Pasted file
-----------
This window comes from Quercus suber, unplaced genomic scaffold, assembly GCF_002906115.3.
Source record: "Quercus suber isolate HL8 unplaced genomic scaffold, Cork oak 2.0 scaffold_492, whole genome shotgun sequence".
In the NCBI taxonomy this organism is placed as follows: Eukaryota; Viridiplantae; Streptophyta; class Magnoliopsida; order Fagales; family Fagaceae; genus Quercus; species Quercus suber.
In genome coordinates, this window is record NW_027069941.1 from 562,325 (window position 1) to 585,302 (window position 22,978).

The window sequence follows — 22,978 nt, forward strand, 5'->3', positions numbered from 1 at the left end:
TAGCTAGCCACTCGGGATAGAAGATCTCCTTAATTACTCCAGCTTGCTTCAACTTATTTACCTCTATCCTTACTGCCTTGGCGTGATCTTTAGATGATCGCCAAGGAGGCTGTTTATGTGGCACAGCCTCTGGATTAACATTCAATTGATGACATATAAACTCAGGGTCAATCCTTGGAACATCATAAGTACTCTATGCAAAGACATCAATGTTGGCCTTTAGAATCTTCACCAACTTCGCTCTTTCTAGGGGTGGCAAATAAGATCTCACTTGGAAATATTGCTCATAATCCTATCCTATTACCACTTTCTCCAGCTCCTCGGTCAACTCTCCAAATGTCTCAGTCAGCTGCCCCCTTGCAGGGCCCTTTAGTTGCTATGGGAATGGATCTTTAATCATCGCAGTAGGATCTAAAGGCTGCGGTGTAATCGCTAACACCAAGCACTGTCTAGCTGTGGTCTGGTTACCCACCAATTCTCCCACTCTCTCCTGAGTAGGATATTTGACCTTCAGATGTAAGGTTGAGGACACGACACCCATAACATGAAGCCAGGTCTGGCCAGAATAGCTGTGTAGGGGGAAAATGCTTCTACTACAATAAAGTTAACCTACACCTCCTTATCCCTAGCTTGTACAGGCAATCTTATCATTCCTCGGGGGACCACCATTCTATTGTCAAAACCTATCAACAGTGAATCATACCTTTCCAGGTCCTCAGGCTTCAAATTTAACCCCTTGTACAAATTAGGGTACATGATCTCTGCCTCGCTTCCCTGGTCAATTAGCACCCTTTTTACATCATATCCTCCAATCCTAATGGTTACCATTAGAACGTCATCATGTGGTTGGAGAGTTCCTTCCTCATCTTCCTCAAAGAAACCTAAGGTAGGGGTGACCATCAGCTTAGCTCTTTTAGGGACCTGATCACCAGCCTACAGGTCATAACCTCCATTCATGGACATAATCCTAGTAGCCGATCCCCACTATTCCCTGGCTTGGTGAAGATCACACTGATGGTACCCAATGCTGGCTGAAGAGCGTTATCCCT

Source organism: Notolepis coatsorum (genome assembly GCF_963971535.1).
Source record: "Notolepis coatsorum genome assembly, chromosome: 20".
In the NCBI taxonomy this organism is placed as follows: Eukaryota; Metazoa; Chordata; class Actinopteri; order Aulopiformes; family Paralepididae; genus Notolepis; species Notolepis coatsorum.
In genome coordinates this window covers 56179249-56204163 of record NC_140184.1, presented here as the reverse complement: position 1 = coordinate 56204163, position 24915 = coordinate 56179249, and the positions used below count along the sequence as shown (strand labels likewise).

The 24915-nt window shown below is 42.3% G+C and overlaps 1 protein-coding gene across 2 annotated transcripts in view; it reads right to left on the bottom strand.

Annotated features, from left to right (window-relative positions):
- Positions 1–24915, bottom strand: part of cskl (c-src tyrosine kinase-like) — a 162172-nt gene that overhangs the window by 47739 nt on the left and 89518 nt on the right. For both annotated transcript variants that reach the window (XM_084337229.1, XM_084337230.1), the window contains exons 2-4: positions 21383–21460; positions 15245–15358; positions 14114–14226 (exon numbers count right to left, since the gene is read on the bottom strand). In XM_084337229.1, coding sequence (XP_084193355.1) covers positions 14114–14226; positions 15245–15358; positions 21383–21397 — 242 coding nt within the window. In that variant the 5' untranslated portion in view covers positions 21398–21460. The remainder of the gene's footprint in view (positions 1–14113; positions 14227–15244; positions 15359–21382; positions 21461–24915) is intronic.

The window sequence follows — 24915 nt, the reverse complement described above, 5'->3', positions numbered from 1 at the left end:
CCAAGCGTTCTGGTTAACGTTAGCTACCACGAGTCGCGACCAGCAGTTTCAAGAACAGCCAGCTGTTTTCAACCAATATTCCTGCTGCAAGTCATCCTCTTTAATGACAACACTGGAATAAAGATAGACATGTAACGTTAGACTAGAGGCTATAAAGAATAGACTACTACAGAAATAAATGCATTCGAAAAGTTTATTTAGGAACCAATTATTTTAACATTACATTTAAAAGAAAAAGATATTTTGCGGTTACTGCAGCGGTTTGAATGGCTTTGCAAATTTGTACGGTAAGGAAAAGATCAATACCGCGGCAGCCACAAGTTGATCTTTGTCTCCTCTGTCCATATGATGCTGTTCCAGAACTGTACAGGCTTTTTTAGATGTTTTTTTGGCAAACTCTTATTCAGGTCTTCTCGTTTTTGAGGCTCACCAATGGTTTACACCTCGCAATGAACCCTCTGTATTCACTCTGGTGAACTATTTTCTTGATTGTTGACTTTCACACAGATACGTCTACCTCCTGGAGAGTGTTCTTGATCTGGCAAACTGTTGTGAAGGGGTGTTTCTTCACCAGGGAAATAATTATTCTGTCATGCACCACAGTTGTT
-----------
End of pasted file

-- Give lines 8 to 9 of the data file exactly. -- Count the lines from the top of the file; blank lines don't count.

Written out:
Source record: "Notolepis coatsorum genome assembly, chromosome: 20".
In the NCBI taxonomy this organism is placed as follows: Eukaryota; Metazoa; Chordata; class Actinopteri; order Aulopiformes; family Paralepididae; genus Notolepis; species Notolepis coatsorum.